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Al Mahdi judgment rendered by the ICC (plea confirmed, sentenced to 9 years of imprisonment) and related PHAP lecture

September 27, 2016

Today, Trial Chamber VIII of the International Criminal Court issued its judgment in The Prosecutor v Ahmad Al Faqi Al Mahdi. The Chamber essentially accepted the plea agreement between the Prosecution and Mr Al Mahdi and convicted him for the destruction of mausoleums in Timbuktu during the non-international armed conflict in Mali. Noting substantial mitigating factors, including his genuine remorse and call upon others not to engage in similar conduct, the Chamber sentenced him to 9 years of imprisonment. The time spent in detention so far is deducted and in case of good behaviour, he could be released after having served two-thirds of his sentence (for Katanga his cooperation with the Prosecution was reason to allow for early release after two thirds of his sentence and in this case Mr Al Mahdi’s cooperation with the prosecution was specifically noted by the Chamber). The judgment can be found here (in English, French and Arabic) and the English summary read out in court here.

The case

Mr Al Mahdi was a member of Ansar Eddine, a movement associated with Al Qaeda in the Islamic Maghreb (“AQIM”) and worked closely with the leaders of the two armed groups and in the context of the structures and institutions established by them.  After a warrant of arrest  issued by Pre-Trial Chamber I on 18 September 2015, Mr Al Mahdi was surrendered to the ICC on 26 September 2015. On 24 March 2016, shortly after a plea agreement was made, Pre-Trial Chamber I confirmed against the war crime charge of destroying historical and religious monuments in Timbuktu (Mali), and committed Mr Al Mahdi to trial. The trial was held during three days in August 2016, making this case and today’s judgment  the quickest in ICC history.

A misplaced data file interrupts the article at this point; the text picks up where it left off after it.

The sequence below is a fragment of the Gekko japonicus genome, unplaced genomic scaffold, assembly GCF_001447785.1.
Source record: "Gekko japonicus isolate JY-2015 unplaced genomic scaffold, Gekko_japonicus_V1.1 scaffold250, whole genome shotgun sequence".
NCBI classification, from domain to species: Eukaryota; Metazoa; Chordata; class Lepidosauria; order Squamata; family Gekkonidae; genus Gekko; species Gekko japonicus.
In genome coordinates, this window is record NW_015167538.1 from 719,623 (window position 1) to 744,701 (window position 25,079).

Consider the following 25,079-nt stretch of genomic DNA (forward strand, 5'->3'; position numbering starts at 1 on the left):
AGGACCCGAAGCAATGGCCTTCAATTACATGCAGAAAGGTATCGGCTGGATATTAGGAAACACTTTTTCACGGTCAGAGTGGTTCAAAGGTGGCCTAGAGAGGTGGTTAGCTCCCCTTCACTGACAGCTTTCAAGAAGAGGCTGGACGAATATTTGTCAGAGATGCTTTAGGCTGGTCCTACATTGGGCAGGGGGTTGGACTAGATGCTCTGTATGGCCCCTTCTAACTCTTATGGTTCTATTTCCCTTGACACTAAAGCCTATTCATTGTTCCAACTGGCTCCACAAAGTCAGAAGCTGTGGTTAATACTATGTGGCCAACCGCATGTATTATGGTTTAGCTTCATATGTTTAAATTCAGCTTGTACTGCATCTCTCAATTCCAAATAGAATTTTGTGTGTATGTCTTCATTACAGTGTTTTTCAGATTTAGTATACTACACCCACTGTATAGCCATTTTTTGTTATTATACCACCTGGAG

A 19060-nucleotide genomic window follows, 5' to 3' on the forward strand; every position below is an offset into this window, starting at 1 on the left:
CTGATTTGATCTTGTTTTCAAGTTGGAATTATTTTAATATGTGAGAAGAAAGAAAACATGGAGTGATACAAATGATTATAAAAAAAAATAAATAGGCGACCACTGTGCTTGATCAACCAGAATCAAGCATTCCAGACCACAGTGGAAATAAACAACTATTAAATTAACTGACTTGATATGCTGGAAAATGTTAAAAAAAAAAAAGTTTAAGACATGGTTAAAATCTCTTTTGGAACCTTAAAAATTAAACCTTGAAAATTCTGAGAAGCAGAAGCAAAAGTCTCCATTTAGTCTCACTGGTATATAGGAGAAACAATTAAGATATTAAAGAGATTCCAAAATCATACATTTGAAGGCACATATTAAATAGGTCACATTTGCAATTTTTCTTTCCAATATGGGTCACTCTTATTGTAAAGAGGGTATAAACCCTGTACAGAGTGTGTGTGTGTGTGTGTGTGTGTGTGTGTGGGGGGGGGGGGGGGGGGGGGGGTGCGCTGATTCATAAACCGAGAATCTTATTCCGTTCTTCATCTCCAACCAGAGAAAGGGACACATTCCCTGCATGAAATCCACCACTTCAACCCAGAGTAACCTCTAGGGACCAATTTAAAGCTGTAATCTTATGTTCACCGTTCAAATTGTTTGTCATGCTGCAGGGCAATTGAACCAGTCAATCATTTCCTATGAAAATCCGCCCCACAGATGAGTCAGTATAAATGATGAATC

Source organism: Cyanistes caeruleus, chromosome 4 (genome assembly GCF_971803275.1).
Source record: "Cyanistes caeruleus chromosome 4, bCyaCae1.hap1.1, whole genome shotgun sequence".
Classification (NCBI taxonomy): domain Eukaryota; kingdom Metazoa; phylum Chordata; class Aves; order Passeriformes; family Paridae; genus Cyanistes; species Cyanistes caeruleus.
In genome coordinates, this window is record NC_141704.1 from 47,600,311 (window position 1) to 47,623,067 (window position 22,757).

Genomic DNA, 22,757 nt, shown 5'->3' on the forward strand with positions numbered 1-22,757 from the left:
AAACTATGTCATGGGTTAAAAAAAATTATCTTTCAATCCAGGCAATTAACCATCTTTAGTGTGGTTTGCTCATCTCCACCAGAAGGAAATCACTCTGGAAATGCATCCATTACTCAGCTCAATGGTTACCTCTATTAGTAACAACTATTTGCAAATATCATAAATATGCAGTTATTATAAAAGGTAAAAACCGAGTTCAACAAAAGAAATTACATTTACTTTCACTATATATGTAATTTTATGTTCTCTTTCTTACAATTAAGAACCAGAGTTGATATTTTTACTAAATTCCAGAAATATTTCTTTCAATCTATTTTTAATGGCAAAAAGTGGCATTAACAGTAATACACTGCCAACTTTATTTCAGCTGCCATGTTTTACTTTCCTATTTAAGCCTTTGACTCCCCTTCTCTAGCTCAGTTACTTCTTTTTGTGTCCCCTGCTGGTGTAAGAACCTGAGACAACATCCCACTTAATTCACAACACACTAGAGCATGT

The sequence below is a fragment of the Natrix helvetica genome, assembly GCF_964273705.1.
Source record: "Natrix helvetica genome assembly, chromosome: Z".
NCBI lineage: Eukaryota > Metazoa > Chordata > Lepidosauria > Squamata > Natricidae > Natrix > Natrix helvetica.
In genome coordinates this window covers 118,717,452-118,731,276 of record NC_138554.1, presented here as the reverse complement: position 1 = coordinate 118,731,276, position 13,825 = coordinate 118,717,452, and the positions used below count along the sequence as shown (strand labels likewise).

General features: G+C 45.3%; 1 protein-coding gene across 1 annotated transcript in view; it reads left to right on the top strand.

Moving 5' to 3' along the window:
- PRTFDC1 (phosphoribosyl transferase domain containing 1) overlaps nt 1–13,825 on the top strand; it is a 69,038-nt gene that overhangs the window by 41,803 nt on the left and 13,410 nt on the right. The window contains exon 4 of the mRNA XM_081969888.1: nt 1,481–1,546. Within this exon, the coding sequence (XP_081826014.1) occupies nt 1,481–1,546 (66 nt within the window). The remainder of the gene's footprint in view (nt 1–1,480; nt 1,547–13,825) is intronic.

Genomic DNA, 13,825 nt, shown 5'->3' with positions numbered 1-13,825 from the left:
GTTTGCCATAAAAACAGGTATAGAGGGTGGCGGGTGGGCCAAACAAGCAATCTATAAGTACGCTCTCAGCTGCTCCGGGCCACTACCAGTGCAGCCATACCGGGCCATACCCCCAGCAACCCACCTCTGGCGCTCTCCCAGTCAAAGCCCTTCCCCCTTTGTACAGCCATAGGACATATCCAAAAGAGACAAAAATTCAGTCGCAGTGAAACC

PHAP lecture on cultural property

On Thursday 29 September 2016, PHAP has a timely lecture on Protection of Cultural Heritage in Armed Conflicts as part of its Online Learning Series on Humanitarian Law and Policy:

In addition to the loss of human life and creating severe humanitarian crises, the destruction of cultural heritage has played a prominent role in the ongoing conflicts in Syria and Iraq, and in the recent conflict in Mali. For example, this issue recently came into the spotlight in September 2015, when the International Criminal Court (ICC) Prosecutor’s Office opened the first ever war crime case for destruction of cultural heritage during the 2012 military coup d’état in Mali, where rebel groups considerably damaged Timbuktu’s cultural sites and historical monuments.

In this learning session, Kristin Hausler of the British Institute of International and Comparative Law (BIICL) will provide an introduction to the current legal frameworks that protect cultural heritage during both international and non-international armed conflicts, and how they apply to state actors and non-state armed groups.

You can register here. A related article by Ms Hausler on destruction of cultural heritage by armed groups can be found here.

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